81.  The Government should also hold discussions with Ordnance Survey and Natural England to establish how the former intends to deal with the creation of the coastal pathway. If Ordnance Survey does create maps of the access routes, it must be clearly established what status in law these will have in the event of any legal action resulting from the public's use of the access facilities.

SPREADING ROOM

82.  Natural England should hold discussions with farmers and coastal businesses about the practicalities of spreading room and produce further advice to Government about the implications of spreading room, for example for livestock farmers and coastal businesses.

Animals

83.  Mr. Stephen Crabb MP introduced a Private Member's Bill (Animals Act 1971 (Amendment) Bill) during Session 2006-2007 to clarify the liability of keepers of animals. The Bill—which was four clauses long—aimed to ensure that responsible animal owners cannot be unfairly forced to pay compensation, where they have taken all reasonable steps to prevent accidents. Under current law, owners of animals such as horses and cattle can face huge compensation claims, even when it is accepted that an accident involving one of their animals was not their fault. The Bill, however, ran out of Parliamentary time so was not able to progress to the statute book.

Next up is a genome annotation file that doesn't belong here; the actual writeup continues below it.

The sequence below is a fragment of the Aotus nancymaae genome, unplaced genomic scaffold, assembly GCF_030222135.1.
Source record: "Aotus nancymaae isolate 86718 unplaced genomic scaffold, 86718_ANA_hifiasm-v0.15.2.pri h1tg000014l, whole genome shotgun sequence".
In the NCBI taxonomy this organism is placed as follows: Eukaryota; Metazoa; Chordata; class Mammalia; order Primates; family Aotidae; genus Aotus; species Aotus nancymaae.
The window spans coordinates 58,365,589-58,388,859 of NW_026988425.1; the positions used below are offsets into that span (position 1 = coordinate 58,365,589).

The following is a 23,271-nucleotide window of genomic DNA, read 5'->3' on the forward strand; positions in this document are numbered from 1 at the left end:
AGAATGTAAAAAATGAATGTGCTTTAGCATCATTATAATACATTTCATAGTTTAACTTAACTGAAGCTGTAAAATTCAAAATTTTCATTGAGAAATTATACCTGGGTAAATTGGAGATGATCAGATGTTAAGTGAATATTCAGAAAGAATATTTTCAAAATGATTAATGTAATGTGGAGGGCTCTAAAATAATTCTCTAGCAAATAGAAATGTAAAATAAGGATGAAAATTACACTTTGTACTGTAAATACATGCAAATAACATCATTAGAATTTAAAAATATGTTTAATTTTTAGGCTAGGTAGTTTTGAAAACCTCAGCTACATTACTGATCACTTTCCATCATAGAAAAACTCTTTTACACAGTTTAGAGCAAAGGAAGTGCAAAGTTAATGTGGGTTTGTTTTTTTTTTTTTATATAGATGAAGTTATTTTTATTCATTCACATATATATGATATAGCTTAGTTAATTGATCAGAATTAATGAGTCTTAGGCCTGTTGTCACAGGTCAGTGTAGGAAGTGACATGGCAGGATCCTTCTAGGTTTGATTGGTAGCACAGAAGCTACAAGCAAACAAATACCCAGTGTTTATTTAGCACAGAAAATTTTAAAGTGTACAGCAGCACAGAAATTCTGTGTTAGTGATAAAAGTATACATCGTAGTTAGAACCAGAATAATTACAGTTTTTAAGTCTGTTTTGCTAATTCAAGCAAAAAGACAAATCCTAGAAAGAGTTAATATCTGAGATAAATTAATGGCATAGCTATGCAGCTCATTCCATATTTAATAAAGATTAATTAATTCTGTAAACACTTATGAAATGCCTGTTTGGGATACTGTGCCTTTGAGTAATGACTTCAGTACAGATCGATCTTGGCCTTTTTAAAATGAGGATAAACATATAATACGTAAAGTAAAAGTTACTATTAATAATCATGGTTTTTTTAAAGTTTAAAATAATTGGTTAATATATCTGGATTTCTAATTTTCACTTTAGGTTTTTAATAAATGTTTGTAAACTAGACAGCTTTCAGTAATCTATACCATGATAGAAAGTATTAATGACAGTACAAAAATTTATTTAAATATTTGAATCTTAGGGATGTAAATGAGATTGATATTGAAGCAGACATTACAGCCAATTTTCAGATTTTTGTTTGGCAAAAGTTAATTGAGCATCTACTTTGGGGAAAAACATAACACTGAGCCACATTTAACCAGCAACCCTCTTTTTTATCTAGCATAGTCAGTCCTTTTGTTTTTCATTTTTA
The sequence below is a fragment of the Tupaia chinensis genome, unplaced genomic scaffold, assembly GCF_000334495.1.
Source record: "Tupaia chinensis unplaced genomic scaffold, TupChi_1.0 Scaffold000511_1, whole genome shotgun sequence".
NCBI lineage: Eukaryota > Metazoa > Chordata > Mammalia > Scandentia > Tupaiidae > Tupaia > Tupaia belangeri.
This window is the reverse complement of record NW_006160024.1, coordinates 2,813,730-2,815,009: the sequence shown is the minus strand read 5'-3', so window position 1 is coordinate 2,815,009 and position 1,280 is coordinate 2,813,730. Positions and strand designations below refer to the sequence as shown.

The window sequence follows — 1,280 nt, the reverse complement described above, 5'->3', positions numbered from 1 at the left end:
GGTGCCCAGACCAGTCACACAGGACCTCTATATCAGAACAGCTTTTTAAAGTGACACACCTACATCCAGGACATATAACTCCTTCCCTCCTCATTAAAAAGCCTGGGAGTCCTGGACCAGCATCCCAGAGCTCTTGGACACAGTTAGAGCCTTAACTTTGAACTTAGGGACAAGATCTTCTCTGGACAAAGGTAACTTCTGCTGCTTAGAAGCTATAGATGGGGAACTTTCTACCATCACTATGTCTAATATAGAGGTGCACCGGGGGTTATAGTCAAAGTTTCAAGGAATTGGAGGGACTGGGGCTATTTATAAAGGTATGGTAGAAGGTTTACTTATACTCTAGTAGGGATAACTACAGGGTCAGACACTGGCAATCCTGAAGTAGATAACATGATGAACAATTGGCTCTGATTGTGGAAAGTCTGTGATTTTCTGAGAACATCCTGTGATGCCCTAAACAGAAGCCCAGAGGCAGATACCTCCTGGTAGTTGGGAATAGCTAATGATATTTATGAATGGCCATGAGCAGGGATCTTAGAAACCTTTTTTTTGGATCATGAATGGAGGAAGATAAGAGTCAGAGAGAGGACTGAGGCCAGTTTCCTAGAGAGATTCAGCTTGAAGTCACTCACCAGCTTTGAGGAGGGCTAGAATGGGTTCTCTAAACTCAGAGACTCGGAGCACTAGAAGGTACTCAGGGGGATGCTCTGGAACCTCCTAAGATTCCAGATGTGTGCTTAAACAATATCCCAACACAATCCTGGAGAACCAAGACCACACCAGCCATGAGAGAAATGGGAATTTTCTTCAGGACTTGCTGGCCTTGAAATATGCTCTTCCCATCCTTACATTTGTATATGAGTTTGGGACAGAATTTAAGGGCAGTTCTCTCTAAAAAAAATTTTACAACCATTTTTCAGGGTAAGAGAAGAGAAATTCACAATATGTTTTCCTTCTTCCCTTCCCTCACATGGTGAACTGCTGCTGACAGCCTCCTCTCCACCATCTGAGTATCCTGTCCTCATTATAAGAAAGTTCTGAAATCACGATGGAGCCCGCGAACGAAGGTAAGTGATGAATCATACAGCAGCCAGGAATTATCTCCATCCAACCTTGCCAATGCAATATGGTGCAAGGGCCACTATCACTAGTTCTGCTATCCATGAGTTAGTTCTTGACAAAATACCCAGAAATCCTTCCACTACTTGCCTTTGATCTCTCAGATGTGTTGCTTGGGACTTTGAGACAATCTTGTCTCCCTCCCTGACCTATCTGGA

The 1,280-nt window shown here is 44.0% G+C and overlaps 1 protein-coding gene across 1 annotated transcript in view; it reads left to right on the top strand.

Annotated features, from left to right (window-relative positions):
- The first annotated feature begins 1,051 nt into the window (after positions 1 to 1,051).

84.  Several witnesses, including the NFU, CLA, and Ramblers' Association expressed disappointment that Mr Crabb's Bill was not able to progress to the statute book.[127] The CLA and NFU both wanted the failed Bill to be incorporated into the Marine Bill, if possible.[128] When questioned on this matter, Natural England acknowledged animal owner liability was a "real issue" that required resolving in the future, but believed it might be difficult to incorporate Mr Crabb's Bill into the Marine Bill because of scope.[129] The Minister, however, appeared more open to this possibility. He told us he would like Mr Crabb's proposals on the statute book "whether it is this or other means", and did not rule out the possibility of changing the Bill's long title to enable Mr Crabb's Bill to become part of a new, wider Marine Bill.[130]